Depressive symptoms in schizophrenic patients
© I. Holzapfel Publishers 2011
Received: 14 May 2011
Accepted: 8 July 2011
Published: 2 December 2011
Distinction between true negative and depressive symptoms in schizophrenia is difficult. In the present study we seek to establish the psychological profile of depression-prone schizophrenic patients. We addressed the issue by comparing the expression of psychological indices, such as the feelings of being in control of events, anxiety, mood, and the style of coping with stress in depressive and non-depressive schizophrenics. We also analyzed the strength of the association of these indices with the presence of depressive symptoms. A total of 49 patients (18 women and 31 men, aged 23-59) were enrolled into the study, consisting of a self-reported psychometric survey. We found that the prevalence of clinically significant depression in schizophrenic patients was 61%. The factors which contributed to the intensification of depressive symptoms were the external locus of control, anxiety, gloomy mood, and the emotion-oriented coping with stress. We conclude that psychological testing may discern those schizophrenic patients who would be at risk of depression development and may help separate the blurred boundaries between depressive and negative symptoms of schizophrenia.
KeywordsAnxiety depression locus of control schizophrenia stress
Negative symptoms in schizophrenia, which appear to reflect a diminution of normal functions, such as apathy, lack of emotion, or poor social functioning, are similar to those in depression . It is commonly held that depressive symptoms are frequent among schizophrenics, with the broad frequency oscillating between 10-75% [2–4]. Such symptoms often are related to suicidal thougghts in schizophrenia [5, 6]. So many as 213% of schizophrenics eventually commit suicide and most of them experience depressive symptoms at some point of life, especially the feelings of helplessness and loss [7, 8]. Depressive symptoms often contribute to schizophrenia exacerbation  and, when present at initial admission to hospital, may augur a quick relapse ; all of which makes the recognition and treatment of depression of paramount importance in schizophrenia. The large scatter in the frequency of depression in schizophrenics above outlined seems to have reflected the ambiguity of distinguishing between the negative symptoms of schizophrenia and those of depression. Siris & Bench  argued that the ascribing symptoms to one or the other condition should be based on the nature of affective disorder present, with sadness predominating in depression and apathy in schizophrenia. Apart from the subtle difference between these two affective states, this criterion is not universally accepted.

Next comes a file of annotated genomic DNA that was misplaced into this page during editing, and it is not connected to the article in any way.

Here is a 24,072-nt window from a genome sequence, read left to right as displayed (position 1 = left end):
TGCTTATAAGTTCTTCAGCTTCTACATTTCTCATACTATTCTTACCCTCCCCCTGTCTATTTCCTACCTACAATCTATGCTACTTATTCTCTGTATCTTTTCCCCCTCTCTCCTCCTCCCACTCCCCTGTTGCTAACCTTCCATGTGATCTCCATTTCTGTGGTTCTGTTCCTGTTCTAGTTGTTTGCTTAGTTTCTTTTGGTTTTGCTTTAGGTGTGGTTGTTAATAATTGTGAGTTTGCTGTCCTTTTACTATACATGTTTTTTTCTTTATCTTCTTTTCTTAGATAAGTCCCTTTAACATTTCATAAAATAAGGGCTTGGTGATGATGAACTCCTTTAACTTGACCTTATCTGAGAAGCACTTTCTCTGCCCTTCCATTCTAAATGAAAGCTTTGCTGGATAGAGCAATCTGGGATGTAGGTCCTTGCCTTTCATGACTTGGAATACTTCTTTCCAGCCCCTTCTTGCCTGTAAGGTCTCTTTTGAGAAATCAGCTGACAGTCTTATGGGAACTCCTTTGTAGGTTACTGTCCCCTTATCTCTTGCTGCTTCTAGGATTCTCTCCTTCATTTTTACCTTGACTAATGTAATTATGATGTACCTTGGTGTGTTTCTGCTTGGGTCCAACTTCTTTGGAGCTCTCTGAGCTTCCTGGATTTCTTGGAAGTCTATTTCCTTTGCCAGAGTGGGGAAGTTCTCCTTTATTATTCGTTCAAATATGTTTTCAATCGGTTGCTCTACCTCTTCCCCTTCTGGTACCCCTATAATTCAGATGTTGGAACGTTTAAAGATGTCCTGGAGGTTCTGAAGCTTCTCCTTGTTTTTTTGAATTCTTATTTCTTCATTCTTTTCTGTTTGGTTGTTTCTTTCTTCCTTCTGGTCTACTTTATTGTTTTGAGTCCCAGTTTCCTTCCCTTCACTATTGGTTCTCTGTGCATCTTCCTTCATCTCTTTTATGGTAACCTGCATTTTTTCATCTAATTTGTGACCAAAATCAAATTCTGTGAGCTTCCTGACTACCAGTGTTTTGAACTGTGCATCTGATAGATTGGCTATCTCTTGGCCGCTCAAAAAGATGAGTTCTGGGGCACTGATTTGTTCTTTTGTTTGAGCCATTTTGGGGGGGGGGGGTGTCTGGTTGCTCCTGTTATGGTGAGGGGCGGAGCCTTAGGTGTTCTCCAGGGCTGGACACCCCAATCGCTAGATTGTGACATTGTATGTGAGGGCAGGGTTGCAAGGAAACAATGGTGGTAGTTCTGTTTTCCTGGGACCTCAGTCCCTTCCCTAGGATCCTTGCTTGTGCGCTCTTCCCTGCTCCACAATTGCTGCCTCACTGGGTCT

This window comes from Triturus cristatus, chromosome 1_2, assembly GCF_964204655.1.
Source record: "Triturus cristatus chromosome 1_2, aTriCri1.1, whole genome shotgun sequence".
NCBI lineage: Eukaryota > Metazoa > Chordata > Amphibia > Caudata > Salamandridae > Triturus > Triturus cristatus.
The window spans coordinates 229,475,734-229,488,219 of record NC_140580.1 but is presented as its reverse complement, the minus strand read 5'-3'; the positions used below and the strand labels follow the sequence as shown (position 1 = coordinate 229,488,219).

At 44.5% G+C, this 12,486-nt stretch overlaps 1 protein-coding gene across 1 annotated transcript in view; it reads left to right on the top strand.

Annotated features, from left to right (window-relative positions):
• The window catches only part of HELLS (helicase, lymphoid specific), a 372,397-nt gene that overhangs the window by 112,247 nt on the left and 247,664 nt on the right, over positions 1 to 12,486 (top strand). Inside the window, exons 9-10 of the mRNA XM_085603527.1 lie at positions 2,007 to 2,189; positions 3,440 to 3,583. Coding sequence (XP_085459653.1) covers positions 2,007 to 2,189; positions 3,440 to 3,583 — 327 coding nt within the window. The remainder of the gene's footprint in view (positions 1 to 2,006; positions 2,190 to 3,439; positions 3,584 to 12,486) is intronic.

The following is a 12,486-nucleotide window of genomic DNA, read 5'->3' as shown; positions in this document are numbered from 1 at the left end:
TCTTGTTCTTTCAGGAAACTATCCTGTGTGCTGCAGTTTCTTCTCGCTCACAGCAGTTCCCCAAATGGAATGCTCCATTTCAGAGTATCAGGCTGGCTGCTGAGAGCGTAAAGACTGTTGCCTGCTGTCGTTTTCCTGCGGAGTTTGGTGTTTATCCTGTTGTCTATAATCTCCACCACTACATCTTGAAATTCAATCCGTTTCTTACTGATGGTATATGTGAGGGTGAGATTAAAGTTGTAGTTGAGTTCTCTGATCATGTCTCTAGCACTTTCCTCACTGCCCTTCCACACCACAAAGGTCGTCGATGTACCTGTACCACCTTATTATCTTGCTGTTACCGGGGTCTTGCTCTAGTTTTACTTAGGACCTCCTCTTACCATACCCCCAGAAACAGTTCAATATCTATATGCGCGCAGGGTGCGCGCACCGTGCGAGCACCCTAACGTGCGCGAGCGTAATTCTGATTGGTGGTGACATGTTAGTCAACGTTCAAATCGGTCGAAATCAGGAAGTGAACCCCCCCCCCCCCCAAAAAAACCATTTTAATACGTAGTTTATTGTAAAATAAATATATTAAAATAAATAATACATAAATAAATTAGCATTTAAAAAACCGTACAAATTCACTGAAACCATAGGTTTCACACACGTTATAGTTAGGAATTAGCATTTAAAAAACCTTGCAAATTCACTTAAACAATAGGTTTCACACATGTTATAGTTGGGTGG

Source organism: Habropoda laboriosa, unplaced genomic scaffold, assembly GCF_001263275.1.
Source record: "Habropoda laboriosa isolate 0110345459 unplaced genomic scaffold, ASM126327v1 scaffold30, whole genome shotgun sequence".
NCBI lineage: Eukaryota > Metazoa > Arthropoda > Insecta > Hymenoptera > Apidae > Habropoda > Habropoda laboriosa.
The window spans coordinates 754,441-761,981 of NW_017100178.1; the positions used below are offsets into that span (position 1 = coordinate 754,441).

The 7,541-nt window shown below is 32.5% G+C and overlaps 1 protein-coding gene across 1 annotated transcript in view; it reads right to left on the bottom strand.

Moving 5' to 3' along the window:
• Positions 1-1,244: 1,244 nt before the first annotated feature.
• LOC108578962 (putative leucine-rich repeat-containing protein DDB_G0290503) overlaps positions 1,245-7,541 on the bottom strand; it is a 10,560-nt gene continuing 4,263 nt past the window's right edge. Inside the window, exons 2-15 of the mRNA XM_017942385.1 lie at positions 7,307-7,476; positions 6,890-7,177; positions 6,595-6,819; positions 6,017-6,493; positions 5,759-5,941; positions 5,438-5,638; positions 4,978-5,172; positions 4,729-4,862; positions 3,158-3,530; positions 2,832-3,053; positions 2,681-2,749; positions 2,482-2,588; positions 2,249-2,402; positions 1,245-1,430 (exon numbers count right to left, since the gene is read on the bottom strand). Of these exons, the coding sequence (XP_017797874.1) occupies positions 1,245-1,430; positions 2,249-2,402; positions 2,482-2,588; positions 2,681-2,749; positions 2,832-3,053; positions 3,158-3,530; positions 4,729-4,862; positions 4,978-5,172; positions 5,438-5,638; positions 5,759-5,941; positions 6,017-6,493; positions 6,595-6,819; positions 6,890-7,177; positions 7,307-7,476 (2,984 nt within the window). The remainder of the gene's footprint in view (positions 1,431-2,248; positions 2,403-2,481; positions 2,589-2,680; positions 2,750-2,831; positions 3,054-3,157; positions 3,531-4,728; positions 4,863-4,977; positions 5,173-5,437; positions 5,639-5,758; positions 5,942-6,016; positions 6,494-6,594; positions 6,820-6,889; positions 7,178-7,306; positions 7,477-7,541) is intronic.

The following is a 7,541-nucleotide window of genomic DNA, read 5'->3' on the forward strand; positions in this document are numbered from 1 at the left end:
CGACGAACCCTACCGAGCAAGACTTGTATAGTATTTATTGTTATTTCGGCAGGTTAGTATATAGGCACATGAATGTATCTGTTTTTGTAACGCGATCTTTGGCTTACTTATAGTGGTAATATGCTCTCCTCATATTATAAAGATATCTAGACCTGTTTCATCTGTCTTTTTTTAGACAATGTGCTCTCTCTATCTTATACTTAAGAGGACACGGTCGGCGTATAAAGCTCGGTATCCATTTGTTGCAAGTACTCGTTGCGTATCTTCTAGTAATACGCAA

From the clinical standpoint it seems worthwhile to establish a psychological profile of the schizophrenic who might be vulnerable to depression during the course of his disease. In the present study, therefore, we seek to determine the association of some psychological indices, such as the locus of control, anxiety, mood, and the strategy of coping with stress, all of which underlie changes in affective state, with the presence of depression in schizophrenic patients. We addressed the issue by comparing the expression of these indices, as assessed by psychometric tools, in depressive and non-depressive schizophrenics. overall, the study demonstrates that the assessment of the psychological indices could help recognize the appearance of depression in schizophrenia.
Materials and methods
The study was carried out in accord with the ethical principles set in the Declaration of Helsinki for human experimentation and was approved by an institutional Research Review Committee. Subjects who were enrolled into the study gave informed consent after being informed about the aim of the study and the psychometric methods applied. No incentive was offered for enrolment into the study.
A total of 49 subjects undergoing psychiatric treatment and rehabilitation participated in the study; mean age 41.6 ± 11.0(SD), range 23-59 years, F/M -18/31. All subjects were diagnosed with paranoid schizophrenia (F20.0 according to IGD-10). The mean duration of the disease was 12.0 ± 7.9 years from the time of diagnosis. The inclusion criterion was that the patient be no less than 1 year from the beginning of an acute phase of the disease. The patients were in remission during the study, remaining on standard doses of the antipsychotic drugs risperidone and olanzapine. The exclusion criteria were an active schizoaffective disorder and pharmacological or otherwise antidepressive treatment. The educational status of the enrolled patients was as follows: 6 persons with primary education (12.2%), 17 with vocational education (34.7%), 21 with high school education (42.9%), and 5 with university education (10.2%). With regard to the marital status, 30 persons were single (61.2%), 9 married (18.4%), 7 separated or divorced (14.3%), and 3 patients were widowed (6.1%). The study was conducted during January -May 2009.
Each patient was given a set of questionnaires, joint together in this particular order: The Beck Depression Inventory (BDI-II), The Drwal Delta Inventory (DDI), The State-Trait Anxiety Inventory (STAI), The UWIST Mood Adjective Check List (UMACL), and The Coping Inventory for Stressful Situations (CISS).